Edison was an inventor. He was creative. But was he an innovator? It’s all a matter of definition.
In drafting my PhD topic I found myself using the word “innovation” in different ways and wondered if this might end up being a problematic term.
What, after all, is “innovative”? To some people, the word means something startlingly original, that’s never been done before. To others it simply means something a little bit different.
So I suspect that innovation is something of a spectrum. Things might be “quite innovative” at one end, or “highly innovative” at the other. Is one more prized? Is one more risky? This might be something I need to find out in the research by interrogating interview subjects or via a questionnaire, or it might be something to get over and done with in the literature review.
The complement to “innovative” would be “creative” or “creativity”. Innovation is always seen as being creative – but are the two words interchangeable?
I Googled (as you do) “what’s the difference between innovation and creativity” and the same definition kept coming up (rarely, if ever, credited to anyone but I think I managed to track down the source: The Innovative Leader: How to Inspire Your Team and Drive Creativity by Paul Sloane)
Creativity is the capability or act of conceiving something original or unusual. Creativity is about unleashing the potential of the mind to conceive new ideas. Creativity is subjective, making it hard to measure.
Innovation is implementation of creative ideas into action which produce something new. Innovation is completely measurable.
So innovation is the process of introducing change in to systems. Someone can be creative and come up with ideas, but the innovator is someone who puts those in to practice.
This is an interesting definition because my starting point is a presumption that the innovative teacher is a largely positive force, but actually some of the policy documents I’ve seen in my travels are implementing (or enforcing) change so are by definition innovative, but few would argue they are “good”. In fact I have a few examples where their effect is to control what goes on in teaching and, therefore, stop innovation.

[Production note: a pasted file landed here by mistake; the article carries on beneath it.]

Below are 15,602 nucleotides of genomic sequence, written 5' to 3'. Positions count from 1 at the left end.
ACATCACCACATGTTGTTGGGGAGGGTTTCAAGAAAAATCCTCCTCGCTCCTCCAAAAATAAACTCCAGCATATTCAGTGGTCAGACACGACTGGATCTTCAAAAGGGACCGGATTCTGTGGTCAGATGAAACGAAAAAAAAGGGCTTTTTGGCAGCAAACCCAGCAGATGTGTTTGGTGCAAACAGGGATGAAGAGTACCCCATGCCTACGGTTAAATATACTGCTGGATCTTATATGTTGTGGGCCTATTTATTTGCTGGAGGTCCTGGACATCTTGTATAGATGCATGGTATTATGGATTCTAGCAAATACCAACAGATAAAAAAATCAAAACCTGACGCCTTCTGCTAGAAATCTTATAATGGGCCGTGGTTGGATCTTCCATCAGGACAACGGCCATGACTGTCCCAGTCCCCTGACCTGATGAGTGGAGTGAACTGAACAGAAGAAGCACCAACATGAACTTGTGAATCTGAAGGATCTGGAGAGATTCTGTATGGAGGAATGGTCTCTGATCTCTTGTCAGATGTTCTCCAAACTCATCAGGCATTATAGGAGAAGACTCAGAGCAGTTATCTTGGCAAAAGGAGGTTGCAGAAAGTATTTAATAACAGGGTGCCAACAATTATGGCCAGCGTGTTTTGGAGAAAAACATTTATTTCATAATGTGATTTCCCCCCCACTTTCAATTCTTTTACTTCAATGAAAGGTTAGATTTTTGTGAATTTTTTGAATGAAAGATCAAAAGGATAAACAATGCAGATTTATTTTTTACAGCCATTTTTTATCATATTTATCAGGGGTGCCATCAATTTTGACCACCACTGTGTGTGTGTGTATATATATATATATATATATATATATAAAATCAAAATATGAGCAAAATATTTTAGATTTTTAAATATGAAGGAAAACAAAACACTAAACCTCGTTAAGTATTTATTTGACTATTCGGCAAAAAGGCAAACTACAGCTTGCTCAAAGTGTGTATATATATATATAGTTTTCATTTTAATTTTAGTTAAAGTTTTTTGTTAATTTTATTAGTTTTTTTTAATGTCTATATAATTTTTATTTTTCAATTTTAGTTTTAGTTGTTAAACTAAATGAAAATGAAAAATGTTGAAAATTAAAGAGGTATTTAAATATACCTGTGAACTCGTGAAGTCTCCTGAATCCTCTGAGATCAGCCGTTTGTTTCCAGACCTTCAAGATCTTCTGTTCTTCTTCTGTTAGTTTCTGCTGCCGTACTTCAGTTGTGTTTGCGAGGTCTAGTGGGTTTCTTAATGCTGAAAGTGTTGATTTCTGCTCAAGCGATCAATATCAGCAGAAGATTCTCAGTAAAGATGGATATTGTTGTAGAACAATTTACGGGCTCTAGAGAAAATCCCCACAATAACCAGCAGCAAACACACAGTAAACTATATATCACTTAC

But that’s okay because my hypothesis (currently) is that innovation at ground floor level (the chalkface, to use the old term) can be thwarted by innovation at management level. However I think this may become problematic so I need to be careful.
Invention and innovation
The idea that “innovative” equals “never been done before” needs to be considered. I wonder if innovative teachers don’t consider themselves innovative if they think someone else has done what they’re doing. Using Twitter in teaching, for example? I have to admit I get annoyed when I go to a T&L conference and someone starts talking about something they’ve done that I know has been going on elsewhere for some time (I wonder if I’ve ever done that!) I suppose what I’m getting annoyed at is not so much the innovation itself but the lack of awareness – people presenting their work as though it’s a radical breakthrough rather than catching up with practice elsewhere.
Invention is the creation of something new. You can be creative and innovative without being inventive. I suspect this distinction is going to come up in interviews etc.
(That’s made me think of something else that I’ll discuss in another post: is innovation good if it’s enforced?)
Was Edison innovative?
I started this post with the question, was Edison innovative? Most people would immediately say “yes” but using the definition above, the correct answer is not so clear. He was certainly “inventive”. But some of his ideas came on the back of other people’s so the jury’s out on whether he was “creative” (this is semantics, sure, but nanos gigantum humeris insidentes and all that). It’s even less clear that he was innovative because it was often up to others to take his inventions and put them in to practice.